The surge in computed tomography (CT) imaging in the last two decades has spurred an unintended consequence (apart from increasing patients’ radiation exposure)—an increase in the number of incidental findings, or incidentalomas. These worrisome, unanticipated spots on a scan might indicate malignancy or, as is more often the case, point to a benign finding.
Incidentalomas can be particularly troublesome for pediatric clinicians, says Edward Lee, MD, MPH, from Boston Children’s Hospital Department of Radiology. Lee and his colleagues Sara Vargas, MD, from Boston Children’s Department of Pathology, and Juan Baez, MD, from radiology, recently published the first research on pediatric incidentalomas, focusing on how to manage incidentally detected thyroid nodules on CT exams.
“In general, incidental findings in pediatrics are problematic because we don’t have criteria for how to manage them,” explains Lee, citing the conundrum presented by the dearth of relevant follow-up protocols. “So we extrapolate based on adult studies.”
Infrequent, but troubling
In the current study, the researchers reviewed chest CT studies performed between January 2006 and January 2013 and identified 35 patients with newly detected thyroid nodules.
Their goal was to determine prevalence and outcomes of the nodules. There are no clinical management guidelines related to incidentally detected thyroid nodules in children; sometimes patients undergo ultrasound studies, which may be followed by a biopsy. In other patients, the providers rely on clinical observation.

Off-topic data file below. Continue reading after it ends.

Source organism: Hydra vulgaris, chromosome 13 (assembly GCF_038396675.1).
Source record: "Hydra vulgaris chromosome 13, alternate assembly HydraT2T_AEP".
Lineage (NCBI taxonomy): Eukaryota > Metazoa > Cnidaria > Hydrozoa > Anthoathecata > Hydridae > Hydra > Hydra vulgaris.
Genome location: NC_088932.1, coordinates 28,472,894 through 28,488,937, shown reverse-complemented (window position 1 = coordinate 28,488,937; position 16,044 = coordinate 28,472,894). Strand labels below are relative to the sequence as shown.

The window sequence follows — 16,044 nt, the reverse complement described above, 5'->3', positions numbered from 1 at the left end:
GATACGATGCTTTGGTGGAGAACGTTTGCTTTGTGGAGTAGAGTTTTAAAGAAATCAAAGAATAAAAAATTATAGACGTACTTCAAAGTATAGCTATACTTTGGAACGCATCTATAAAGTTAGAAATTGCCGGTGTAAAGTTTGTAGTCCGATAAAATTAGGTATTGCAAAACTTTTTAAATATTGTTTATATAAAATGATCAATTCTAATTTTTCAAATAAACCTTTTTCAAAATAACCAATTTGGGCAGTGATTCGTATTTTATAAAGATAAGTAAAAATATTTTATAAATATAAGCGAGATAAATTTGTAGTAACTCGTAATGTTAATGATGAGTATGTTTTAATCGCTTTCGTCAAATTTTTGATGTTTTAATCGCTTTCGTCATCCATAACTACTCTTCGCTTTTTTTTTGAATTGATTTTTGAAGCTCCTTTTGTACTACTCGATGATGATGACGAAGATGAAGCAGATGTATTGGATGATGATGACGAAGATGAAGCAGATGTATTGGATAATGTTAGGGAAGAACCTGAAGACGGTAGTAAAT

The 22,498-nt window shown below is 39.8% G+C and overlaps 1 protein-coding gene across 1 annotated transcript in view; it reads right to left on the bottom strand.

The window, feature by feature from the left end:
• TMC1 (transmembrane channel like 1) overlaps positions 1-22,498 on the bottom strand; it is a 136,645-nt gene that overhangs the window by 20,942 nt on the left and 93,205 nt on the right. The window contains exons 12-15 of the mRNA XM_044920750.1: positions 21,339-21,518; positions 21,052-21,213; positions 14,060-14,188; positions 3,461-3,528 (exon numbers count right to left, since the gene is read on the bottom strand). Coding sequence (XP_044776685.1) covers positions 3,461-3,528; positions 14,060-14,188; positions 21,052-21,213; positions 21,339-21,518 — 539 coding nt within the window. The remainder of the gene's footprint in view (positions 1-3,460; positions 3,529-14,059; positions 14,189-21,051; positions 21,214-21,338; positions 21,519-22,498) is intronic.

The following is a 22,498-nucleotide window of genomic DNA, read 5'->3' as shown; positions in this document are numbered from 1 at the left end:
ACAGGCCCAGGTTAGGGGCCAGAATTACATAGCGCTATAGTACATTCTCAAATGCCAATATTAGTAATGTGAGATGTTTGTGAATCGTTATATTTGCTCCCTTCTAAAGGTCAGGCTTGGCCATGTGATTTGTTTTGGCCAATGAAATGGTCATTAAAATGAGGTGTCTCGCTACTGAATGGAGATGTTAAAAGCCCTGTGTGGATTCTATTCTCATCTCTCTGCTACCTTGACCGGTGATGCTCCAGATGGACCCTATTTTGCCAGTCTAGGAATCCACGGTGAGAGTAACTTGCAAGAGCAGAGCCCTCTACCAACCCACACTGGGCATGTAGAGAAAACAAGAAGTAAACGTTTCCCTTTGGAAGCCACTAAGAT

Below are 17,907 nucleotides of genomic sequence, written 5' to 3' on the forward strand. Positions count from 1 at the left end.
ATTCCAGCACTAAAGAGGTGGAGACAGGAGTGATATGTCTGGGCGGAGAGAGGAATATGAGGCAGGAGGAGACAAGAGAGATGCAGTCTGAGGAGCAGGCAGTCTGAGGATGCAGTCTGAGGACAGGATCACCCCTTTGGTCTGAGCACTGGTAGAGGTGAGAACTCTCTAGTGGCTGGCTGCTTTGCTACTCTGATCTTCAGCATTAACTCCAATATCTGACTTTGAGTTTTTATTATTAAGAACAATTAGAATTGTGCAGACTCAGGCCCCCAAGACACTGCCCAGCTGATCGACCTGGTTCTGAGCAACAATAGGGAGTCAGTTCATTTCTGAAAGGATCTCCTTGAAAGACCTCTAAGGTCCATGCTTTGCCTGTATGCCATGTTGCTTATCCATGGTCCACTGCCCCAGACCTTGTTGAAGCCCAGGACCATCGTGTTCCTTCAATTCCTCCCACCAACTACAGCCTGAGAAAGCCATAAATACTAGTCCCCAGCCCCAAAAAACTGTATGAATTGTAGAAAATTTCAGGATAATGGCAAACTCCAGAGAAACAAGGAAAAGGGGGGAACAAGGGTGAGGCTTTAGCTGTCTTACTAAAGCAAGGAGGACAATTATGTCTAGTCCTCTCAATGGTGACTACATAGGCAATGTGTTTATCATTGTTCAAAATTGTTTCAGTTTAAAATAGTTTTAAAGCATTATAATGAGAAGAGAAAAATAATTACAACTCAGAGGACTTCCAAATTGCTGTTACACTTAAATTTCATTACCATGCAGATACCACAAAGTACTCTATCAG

“[I]ncidental findings in pediatrics are problematic because we don’t have criteria for how to manage them.”
“We found that thyroid nodules aren’t that common in children, but when we do see them there is a higher likelihood the nodule is malignant,” says Lee.
Lee and Vargas recommend patients younger than 21 years old with a thyroid nodule be referred for an ultrasound exam which should be evaluated by a radiologist. If the ultrasound results are indeterminate or show worrisome features, the tissue should be aspirated or biopsied and evaluated by a pathologist.
Vargas adds that referring providers should be open to seeking appropriate subspecialty expertise based on incidental findings. “This could put the patient into a different care pathway. The pediatrician may have planned to consult a pulmonologist, but if a thyroid nodule shows up, she may need to consult a radiologist or endocrinologist as well.”
The care path hinges on the type of incidental finding. If an incidental lung lesion is detected, for instance, the primary care provider should discuss its significance with the radiologist and also consult a pulmonologist. A urologist should be consulted if an incidental bladder obstruction is noted.
In the team’s thyroid study, 17 patients with incidentally detected thyroid nodules underwent follow-up ultrasound while 18 were followed clinically. Six of the ultrasound patients were referred for biopsy, and two of them, or 5.7 percent of those studied, were diagnosed with thyroid malignancies detected by biopsy.
Lee plans to continue research focused on refining pediatric imaging guidelines. In an upcoming study, for example, he and his colleagues will review outcomes for pulmonary nodules in children.
Learn more about Boston Children’s Department of Radiology.